The Gita briefly takes up the question of how the immutable Brahman, the unmoving, infinite Being creates the cosmos, the existence within which we live, function and experience. The question was one that the Veda and the Upanishads had also addressed in various forms. Of particular note was Rig Veda hymn X.129 The Hymn of Creation, with its description of the Brahman: “That One lived without breath by his self-law, there was nothing else nor aught beyond it.” (Sri Aurobindo’s translation in The Life Divine, Book One, Part One, Chapter XXV The Knot of Matter, headnotes) This statement agrees with the intent of the Gita. Sri Aurobindo takes up the discussion: “For by that self-existence alone time and space and causality are able to exist, and without that unchanging support omnipresent, yet indivisible they could not proceed to their divisions and results and measures. But of itself the immutable Brahman does nothing, causes nothing, determines nothing; it is impartial, equal, all-supporting, but does not select or originate.”
This brings us to the question we have raised: “What then originates, what determines, what gives the divine impulsion of the Supreme? what is it that governs Karma and actively unrolls the cosmic becoming in Time out of the eternal being? It is Nature as Swabhava.” This is the Para Prakriti of the Supreme, the highest Nature.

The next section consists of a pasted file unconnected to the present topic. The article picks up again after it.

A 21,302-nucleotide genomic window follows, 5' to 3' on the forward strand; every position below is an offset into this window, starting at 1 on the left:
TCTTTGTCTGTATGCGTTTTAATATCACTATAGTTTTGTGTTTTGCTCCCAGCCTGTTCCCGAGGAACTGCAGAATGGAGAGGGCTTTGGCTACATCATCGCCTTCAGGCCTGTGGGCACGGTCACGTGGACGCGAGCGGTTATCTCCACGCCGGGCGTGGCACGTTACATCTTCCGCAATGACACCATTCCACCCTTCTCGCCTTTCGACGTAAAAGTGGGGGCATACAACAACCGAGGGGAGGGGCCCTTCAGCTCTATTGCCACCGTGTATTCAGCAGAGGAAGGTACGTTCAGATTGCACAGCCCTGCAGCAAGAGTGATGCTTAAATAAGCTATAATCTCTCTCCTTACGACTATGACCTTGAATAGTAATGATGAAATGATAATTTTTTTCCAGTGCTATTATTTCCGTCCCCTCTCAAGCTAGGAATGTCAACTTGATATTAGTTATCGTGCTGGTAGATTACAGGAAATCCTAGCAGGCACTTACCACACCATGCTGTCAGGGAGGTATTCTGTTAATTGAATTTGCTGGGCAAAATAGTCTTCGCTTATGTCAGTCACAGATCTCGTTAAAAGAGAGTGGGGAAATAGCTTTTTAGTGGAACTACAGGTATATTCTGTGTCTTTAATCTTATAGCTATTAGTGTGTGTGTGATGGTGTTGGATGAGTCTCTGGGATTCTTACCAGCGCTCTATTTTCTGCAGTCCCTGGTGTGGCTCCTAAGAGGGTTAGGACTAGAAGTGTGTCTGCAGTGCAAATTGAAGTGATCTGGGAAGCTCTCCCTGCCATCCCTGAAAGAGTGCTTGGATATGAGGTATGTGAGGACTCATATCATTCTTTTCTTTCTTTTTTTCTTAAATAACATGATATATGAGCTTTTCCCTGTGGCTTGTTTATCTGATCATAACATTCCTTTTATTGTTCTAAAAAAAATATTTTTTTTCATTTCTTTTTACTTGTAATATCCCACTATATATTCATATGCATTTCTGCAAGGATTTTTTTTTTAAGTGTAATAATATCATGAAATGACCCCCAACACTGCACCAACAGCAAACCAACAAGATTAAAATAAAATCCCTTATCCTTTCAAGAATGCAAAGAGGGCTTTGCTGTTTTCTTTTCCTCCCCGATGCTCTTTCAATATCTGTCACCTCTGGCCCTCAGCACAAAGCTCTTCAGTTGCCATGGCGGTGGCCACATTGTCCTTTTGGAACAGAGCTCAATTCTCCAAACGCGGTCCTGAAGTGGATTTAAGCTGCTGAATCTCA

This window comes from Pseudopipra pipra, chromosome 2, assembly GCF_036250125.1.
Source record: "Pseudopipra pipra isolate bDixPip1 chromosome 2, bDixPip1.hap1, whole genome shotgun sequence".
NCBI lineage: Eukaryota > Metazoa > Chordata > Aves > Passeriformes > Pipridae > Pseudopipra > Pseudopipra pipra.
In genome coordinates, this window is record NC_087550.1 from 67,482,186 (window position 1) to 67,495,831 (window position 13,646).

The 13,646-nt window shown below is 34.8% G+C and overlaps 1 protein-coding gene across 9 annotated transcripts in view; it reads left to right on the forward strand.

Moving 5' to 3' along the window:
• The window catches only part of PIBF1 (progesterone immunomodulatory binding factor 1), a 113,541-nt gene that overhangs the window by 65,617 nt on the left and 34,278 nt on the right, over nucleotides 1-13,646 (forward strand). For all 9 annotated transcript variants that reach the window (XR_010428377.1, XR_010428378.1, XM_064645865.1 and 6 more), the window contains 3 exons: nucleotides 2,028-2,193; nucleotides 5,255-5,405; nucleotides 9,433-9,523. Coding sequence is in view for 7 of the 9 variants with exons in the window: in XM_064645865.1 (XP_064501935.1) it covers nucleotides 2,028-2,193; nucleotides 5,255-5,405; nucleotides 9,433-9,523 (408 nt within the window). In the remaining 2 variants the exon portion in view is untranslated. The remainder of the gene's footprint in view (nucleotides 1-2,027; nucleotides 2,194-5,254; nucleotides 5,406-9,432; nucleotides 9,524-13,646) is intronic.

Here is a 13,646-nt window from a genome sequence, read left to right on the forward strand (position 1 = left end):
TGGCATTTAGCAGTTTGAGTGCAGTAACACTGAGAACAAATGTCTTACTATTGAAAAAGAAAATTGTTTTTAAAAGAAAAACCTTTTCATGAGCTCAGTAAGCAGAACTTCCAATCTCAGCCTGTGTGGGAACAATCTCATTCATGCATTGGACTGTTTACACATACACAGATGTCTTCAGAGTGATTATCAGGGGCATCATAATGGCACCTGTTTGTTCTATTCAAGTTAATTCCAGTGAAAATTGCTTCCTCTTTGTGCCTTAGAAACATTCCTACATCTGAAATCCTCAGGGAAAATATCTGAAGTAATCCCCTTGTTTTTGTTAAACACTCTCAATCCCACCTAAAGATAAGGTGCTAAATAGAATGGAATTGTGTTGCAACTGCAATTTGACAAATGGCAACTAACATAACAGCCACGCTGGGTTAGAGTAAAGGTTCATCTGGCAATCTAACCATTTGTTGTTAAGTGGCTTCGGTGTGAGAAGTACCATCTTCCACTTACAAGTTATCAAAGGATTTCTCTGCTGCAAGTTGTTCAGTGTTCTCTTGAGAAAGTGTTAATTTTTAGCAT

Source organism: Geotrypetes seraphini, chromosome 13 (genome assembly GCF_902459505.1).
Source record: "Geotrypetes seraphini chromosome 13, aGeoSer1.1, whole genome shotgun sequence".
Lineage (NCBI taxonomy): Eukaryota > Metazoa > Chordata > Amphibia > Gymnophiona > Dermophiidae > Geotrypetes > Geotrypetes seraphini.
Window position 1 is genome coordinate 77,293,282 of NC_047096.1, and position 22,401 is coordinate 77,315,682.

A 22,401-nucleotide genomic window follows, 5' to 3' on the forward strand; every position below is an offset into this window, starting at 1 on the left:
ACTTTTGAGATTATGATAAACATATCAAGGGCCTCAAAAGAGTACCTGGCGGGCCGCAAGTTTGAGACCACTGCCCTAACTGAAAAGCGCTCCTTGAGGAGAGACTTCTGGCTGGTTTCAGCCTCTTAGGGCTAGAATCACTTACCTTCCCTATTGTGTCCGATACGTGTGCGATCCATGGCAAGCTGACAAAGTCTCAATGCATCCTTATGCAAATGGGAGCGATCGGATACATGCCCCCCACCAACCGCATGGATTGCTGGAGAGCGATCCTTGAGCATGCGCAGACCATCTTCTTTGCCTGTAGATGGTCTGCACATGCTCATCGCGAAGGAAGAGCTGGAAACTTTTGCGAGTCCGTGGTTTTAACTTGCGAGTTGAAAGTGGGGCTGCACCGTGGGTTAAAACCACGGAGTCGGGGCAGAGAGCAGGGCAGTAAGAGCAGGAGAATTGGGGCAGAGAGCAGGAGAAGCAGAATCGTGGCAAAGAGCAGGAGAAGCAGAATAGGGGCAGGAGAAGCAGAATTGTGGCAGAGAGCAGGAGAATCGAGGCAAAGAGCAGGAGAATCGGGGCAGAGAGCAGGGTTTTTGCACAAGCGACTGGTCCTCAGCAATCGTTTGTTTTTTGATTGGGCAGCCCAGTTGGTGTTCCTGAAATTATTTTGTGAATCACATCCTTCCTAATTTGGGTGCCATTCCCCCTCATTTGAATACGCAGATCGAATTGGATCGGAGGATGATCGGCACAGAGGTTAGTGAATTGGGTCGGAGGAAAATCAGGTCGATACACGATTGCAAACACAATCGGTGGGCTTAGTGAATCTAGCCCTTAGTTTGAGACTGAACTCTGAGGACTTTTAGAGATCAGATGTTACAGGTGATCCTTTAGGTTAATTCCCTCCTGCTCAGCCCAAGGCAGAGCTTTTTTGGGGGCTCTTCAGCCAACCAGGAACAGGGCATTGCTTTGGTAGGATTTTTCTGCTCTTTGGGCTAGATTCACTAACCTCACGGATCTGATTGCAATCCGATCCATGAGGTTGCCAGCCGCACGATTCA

“The self-awareness of the Spirit in this supreme Nature perceives in the light of self-knowledge the dynamic idea, the authentic truth of whatever he separates in his own being and expresses it in the Swabhava, the spiritual nature of the Jiva.” The Swabhava is the highest truth of the individual soul, before any divisions, fragmentations or separations that create the illusion of separation from the source.
“All that is in the Swabhava is loosed out into cosmic Nature for her to do what she can with it under the inner eye of the Purushottama. Out of the constant svabhava, out of the essential nature and self-principle of being of each becoming, she creates the varied mutations by which she strives to express it, unrolls all her changes in name and form, in time and space and those successions of conditions developed one out of the other in time and space which we call causality….”
This is a radically different view of creation than those that either picture some creator God as “artist” fashioning forms and placing them into the world; or that look upon the whole universe as a matter of colliding packets of matter / energy that has attained consciousness by some kind of chance. It is also somewhat difficult for the normal mental standpoint to see the creation from the viewpoint of a larger Being and Consciousness which is primary and of which our awareness is severely limited.
Sri Aurobindo, Essays on the Gita, Second Series, Part I, Chapter 3, The Supreme Divine, pp. 278-279